NeighborWorks America trains top community leaders and recognizes local heroes with award
Awardees include leader with disability who guides others to overcome disabilities
SACRAMENTO, Calif., Oct. 18, 2013 /PRNewswire-USNewswire/ -- This week community leaders from around the country are being acknowledged at the annual Community Leadership Institute. NeighborWorks America's Community Leadership Institute strengthens the skills of community leaders and provides grants for these attendees to return home and improve their communities with the knowledge they gained.
NeighborWorks America, which creates opportunities for people to live in affordable homes, improve their lives and strengthen their communities, supports a network of more than 240 nonprofits, located in every state, the District of Columbia and Puerto Rico. Participants from around the country attend the Community Leadership Institute as part of teams of up to eight people from areas served by NeighborWorks organizations.
At the Community Leadership Institute, NeighborWorks America will recognize this year's Dorothy Richardson Resident Leadership Award honorees. This year's awards honor six leaders from each of the organization's operating districts for their outstanding contributions to their communities. The recognition was named for a Pittsburgh-based pioneer in the community-development movement who was the leading force behind the creation of the agency that eventually became NeighborWorks America.
"This year's honorees are all agents of positive change in their communities," said Eileen M. Fitzgerald, chief executive officer of NeighborWorks America. "They represent a diverse spectrum of service – including education, environmental justice and assistance for persons with disabilities – but all share the qualities of perseverance and commitment to transforming the lives of others."
The six honorees represent all regions of the country. Among their stories:
- Edith DesMarais from Wolfeboro, NH, showed the power of individual entrepreneurship as an engine of both community support and recovery for the ailing American economy. In 1973, after a local survey showed a pressing need for quality, affordable day care, she and several collaborators founded a nonprofit children's center. Today, it is the area's largest employer, providing 32 full-time jobs and 13 part-time paying positions. Wolfeboro Area Children's Center has cared for more than 7,000 children from 5,000 families since opening in 1973.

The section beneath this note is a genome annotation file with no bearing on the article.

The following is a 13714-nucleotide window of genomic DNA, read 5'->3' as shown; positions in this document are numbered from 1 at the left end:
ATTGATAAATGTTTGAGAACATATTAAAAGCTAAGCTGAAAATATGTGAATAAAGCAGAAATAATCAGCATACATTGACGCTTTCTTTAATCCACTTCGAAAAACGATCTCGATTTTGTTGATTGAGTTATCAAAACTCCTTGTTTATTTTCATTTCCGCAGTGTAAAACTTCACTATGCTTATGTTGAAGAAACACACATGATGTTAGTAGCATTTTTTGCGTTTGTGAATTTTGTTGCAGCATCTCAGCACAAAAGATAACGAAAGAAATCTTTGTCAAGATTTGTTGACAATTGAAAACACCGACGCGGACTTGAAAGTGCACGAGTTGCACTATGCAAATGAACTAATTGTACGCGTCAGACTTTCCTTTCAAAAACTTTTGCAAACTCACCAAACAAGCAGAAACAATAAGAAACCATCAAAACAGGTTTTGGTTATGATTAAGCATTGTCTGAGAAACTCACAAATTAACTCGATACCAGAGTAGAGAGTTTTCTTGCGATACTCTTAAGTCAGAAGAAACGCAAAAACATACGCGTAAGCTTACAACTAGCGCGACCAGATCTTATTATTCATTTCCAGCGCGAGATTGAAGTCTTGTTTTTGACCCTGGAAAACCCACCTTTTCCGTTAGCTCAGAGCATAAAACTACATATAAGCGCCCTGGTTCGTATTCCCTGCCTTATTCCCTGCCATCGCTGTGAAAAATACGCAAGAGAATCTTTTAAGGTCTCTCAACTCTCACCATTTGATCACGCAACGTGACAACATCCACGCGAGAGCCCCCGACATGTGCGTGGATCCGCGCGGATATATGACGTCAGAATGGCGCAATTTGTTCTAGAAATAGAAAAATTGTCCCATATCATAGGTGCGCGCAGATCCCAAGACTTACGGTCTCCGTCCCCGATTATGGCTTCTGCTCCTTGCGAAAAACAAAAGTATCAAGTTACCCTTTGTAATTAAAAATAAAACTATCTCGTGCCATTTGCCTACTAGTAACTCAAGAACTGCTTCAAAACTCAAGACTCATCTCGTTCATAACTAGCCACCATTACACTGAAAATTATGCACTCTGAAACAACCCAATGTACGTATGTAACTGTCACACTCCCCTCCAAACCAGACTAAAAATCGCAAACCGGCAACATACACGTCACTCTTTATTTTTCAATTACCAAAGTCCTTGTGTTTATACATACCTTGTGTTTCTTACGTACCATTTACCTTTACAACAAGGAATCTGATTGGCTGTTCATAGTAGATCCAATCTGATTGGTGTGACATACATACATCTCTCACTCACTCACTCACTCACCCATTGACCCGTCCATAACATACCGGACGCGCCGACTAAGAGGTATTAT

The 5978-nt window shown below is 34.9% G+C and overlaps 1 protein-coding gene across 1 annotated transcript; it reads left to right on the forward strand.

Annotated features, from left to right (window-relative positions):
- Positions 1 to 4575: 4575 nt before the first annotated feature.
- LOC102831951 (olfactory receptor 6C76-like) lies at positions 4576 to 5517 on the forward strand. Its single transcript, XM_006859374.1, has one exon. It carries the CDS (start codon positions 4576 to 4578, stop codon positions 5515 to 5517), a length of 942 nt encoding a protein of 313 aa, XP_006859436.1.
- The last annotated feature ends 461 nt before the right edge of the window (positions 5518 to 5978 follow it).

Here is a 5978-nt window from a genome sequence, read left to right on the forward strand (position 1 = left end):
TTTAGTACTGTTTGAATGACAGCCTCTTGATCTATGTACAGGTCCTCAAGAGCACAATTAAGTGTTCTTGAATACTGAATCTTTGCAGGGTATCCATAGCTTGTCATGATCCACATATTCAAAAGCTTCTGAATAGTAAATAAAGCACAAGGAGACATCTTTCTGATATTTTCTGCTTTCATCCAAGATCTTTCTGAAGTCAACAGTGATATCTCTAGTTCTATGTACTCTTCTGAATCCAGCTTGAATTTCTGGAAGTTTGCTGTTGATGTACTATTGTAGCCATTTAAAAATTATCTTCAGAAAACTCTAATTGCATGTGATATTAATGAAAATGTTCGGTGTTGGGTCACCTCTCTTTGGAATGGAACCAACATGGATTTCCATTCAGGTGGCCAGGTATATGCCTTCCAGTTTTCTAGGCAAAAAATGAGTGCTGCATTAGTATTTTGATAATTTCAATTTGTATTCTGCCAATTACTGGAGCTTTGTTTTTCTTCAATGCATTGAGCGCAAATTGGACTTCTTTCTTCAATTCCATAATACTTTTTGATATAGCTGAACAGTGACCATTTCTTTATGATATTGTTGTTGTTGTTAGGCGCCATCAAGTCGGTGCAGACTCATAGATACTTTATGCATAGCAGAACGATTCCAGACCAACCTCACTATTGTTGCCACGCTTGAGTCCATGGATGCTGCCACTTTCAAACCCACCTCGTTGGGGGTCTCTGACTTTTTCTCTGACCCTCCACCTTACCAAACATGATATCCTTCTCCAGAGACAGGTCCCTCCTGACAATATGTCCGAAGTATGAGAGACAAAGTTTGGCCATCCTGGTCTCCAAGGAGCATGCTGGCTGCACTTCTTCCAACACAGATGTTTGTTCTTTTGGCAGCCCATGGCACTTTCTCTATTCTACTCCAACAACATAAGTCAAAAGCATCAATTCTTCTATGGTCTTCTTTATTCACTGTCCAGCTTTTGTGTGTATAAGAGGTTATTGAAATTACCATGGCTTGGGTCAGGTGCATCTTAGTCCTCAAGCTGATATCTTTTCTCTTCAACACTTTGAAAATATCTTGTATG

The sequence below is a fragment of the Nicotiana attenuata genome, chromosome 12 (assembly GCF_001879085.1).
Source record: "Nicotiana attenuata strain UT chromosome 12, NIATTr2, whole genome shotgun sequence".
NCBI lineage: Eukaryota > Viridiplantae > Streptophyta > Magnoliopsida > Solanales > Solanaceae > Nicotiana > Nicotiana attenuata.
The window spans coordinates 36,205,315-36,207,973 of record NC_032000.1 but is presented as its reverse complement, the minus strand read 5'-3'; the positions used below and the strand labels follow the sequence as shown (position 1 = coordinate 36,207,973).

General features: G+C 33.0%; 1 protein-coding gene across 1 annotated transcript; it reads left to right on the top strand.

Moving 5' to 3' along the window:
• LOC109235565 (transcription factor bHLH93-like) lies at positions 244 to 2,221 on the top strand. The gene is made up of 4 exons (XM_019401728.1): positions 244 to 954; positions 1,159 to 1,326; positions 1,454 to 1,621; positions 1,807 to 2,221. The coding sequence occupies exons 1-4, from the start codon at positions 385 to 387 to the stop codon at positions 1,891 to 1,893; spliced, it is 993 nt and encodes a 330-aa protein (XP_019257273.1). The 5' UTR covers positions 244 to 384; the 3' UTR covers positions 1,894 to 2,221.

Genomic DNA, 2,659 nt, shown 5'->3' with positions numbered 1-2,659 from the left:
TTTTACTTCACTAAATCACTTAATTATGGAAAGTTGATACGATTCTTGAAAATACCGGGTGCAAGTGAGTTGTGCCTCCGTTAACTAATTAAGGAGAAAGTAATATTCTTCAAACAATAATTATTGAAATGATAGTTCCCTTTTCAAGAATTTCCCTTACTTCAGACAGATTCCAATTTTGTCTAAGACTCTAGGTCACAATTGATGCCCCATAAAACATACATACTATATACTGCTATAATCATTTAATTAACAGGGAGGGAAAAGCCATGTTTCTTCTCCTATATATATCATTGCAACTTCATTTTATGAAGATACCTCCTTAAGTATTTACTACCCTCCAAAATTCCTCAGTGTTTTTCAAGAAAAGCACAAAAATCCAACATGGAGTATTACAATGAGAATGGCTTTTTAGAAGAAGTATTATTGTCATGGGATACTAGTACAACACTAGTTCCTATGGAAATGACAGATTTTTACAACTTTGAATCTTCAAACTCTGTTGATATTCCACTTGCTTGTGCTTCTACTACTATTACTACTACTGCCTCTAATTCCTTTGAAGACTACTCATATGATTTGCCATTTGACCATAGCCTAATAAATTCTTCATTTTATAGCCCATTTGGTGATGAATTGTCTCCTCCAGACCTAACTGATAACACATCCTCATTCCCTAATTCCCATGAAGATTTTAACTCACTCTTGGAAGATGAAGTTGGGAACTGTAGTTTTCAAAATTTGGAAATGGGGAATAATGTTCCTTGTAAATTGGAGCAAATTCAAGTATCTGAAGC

- Jenifer Scherer from Minneapolis recognized that living with multiple sclerosis was not a disability, but an opportunity for her to help others. An absence of adequate services for people with disabilities inspired her to take the lead in securing funding for and implementing a free, handicap-accessible bus service that makes sure residents can get to and from essential community programs. Today, Scherer is a city-wide "go-to" expert on ADA (Americans with Disabilities Act) rules and continues to create opportunities for people with disabilities to live their lives to the fullest.
- Nancy Grayson from Waco, TX, founded a K-12 school that achieved a track record of 100 percent graduation and college enrollment for its 500-plus students, in large part due to its required partnership with parents. Today, she has extended that success beyond the classroom to the city's declining downtown, where she has opened the "Lula Jones" bakery.
More information about the Dorothy Richardson Award honorees can be found at nw.org/drawards.
About NeighborWorks America
For 35 years, NeighborWorks America has created opportunities for people to improve their lives and strengthen their communities by providing access to homeownership and to safe and affordable rental housing. In the last five years, NeighborWorks organizations have generated more than $19.5 billion in reinvestment in these communities. NeighborWorks America is the nation's leading trainer of community development and affordable housing professionals.
SOURCE NeighborWorks America